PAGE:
Enter Stan Lee, the mastermind behind Marvel Comics. He published Flash in 1956 and the revival of superheros was on again! And the Silver Age of comics!
Bring on Spiderman, the Incredible Hulk, Thor, and others. Superhero's were back!
Marvel Comics took the ball and ran! They dominated the "Super Hero" concept and made it profitable for years to come...little did they know.
Throughout the 1960-70's, they took control of the comic book industry and soon became the largest comic book publisher in the world!
Here's another new comic book concept of the time. This mini-book, (one of a series of BIG LITTLE BOOKS), was published by Western Publishing Company in 1968. It has 248 pages and filled with colorful comics throughout.
Of course Warner Bros. created THE ROAD RUNNER. It has remained popular to this day, in many formats.
But, like everything else, the industry took a dive in the late 70's and early 80's and several publishers went out of business. Even Marvel and DC took a hit, but with cutbacks, survived.
Once again, the comic book industry was in a flux. In the 1980's, 90's, (and some might even say, even today), many comic book publishers were looking for yet another "new identity".
Let's just say that the last 20-30 years have been a "work in progress": new superhero's, political turmoil, global economy and environment/social issues are being addressed.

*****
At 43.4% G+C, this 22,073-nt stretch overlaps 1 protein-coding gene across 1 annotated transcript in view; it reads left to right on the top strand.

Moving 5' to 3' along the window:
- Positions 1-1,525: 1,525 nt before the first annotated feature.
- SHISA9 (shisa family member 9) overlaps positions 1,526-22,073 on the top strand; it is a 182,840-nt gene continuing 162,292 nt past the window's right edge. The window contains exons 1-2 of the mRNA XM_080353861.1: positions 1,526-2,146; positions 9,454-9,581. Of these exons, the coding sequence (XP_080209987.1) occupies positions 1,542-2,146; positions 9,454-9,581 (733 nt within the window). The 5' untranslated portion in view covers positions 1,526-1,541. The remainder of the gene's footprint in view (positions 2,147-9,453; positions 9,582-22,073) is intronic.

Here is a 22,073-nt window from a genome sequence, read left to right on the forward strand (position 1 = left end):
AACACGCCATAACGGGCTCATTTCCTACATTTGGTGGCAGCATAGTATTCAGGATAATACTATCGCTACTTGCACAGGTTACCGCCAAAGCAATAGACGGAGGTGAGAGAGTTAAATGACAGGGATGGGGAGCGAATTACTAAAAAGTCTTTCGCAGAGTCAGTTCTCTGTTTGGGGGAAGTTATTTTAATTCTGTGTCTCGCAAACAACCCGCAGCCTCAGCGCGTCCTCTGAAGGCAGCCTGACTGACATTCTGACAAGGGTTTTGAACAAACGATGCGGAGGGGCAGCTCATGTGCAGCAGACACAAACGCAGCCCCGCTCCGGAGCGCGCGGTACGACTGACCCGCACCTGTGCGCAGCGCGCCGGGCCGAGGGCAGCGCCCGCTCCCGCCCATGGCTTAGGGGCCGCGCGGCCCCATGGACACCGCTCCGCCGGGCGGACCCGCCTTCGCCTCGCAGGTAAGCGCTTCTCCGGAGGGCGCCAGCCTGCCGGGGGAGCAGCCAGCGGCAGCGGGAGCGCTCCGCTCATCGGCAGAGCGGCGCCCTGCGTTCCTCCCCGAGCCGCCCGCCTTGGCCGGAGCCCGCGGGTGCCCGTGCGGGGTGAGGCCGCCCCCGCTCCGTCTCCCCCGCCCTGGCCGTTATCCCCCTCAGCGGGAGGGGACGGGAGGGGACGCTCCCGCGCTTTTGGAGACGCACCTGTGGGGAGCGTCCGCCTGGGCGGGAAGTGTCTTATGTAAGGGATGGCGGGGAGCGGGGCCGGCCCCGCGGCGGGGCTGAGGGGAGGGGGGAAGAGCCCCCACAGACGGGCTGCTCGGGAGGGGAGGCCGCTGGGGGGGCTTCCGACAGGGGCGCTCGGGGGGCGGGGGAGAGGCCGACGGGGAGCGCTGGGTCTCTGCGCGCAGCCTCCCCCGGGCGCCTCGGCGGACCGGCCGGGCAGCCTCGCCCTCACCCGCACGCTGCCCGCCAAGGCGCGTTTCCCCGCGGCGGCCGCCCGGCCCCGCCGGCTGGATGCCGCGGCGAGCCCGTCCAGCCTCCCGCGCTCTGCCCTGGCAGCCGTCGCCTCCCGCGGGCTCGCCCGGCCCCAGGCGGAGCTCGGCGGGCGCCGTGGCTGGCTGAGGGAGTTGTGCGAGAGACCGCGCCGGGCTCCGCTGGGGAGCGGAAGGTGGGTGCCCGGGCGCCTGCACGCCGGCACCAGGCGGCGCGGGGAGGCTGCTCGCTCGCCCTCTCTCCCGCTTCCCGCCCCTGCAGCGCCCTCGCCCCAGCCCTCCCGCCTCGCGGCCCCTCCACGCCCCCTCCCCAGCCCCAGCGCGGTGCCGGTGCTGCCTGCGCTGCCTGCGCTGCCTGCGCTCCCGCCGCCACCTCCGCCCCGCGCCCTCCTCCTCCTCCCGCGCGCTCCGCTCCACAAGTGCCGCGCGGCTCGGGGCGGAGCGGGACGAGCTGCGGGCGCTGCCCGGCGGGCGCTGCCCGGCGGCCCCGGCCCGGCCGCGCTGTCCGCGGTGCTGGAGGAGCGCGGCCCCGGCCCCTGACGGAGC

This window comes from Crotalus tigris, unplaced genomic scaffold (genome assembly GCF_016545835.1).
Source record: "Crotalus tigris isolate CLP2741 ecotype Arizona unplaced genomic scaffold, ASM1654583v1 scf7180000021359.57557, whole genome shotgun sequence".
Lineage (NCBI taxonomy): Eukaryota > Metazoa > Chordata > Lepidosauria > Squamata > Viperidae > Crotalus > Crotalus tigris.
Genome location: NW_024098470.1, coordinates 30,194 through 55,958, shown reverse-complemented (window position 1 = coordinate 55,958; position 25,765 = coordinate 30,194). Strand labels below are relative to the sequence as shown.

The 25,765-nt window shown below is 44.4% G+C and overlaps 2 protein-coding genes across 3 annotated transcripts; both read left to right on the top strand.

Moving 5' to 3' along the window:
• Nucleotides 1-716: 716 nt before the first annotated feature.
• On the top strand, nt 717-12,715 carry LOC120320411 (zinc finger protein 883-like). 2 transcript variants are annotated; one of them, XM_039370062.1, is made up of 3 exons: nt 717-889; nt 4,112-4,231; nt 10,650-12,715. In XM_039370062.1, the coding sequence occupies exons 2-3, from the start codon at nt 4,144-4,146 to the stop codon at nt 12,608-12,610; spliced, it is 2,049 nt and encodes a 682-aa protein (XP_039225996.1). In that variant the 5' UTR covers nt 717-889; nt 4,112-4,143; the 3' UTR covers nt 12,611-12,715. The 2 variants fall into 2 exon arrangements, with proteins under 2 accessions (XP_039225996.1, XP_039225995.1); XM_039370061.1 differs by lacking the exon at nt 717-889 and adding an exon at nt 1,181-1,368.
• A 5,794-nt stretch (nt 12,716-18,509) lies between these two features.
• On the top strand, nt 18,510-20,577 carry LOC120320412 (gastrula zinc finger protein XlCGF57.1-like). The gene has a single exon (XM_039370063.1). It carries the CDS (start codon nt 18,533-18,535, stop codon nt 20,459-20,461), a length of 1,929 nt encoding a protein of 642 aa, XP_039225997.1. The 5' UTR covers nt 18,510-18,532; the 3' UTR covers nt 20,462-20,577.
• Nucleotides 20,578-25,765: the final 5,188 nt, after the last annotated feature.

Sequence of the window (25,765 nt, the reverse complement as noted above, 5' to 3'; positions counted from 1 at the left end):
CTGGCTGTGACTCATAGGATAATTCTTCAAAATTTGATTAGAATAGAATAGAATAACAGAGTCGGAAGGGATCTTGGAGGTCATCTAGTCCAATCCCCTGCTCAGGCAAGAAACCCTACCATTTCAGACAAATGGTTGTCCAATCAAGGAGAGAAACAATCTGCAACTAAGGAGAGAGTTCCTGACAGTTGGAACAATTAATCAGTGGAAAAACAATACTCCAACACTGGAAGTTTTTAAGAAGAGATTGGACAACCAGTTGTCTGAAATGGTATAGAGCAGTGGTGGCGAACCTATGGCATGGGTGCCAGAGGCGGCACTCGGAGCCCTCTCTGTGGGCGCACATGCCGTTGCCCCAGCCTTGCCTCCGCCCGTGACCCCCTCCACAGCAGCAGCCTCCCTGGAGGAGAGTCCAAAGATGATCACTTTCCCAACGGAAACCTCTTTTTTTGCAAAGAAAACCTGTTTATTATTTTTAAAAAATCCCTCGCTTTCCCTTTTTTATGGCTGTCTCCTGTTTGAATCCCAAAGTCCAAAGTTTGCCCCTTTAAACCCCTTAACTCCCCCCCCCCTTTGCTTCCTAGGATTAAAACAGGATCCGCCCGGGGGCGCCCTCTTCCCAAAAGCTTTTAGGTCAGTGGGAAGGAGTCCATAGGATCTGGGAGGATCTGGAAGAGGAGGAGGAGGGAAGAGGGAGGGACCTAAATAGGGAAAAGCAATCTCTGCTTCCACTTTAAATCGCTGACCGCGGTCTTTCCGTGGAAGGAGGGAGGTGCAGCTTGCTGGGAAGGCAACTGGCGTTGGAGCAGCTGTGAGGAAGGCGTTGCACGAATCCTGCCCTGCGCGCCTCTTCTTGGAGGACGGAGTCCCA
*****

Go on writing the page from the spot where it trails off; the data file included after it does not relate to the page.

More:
It's a new world in the comic world...or is it?
What about the "Other" Comic Books?
Other comic books, you say?
Why yes, let's take a look at those...comic magazines.
Actually, let's just mention one magazine and we think you'll understand...MAD Magazine!
Is collecting Mad Magazine considered to be a part of comic book collecting? Well, it depends on who you ask. But, for the purposes of this page, we'll say "yes".
Who hasn't picked up a copy of MAD magazine, at least once?
MAD magazine was first published in 1952, but the CCA didn't approve.
You see, MAD magazine was satirical in nature and did not "fit in" with the other comic books of the era. So, MAD changed the format (and size) of its magazine, and thus, bypassed the CCA.
They had their own, very unique niche, and it exploded with popularity.
Comic book? Yes, it was...in their own way!
Others tried to copy them. Some worked, some didn't. "Cracked", "Crazy", "Heavy metal", and others tried to duplicate the success of MAD magazine, but none to the same extent.
Mad Magazine was a leader. Most of the kids that we knew bought, and read them cover-to-cover. They memorized them. And then, went to school and talked about them!
Most kids couldn't wait for the next issue to come out. It was a combination of quit-witted writers, fantastic illustrators and graphics, current topical issues, and a whole lot of satire.
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Collectible comic books are a great investment. Really! This has been well proven over the years. Early vintage comic books from the 40's and 50's can be worth thousands of dollars. (even in less than perfect condition.
Study up, my friends! You have chosen quite a serious hobby! Comic book collecting can be, and is, a serious business to many!
We don't know much about comic book collecting, but we do know this: these people are serious! And for good reason. A well thought out comic book collection can be worth a lot of money.
Think it through, folks! Don't jump into this hobby blindly. Use your'e best judgement and buy your comic books wisely.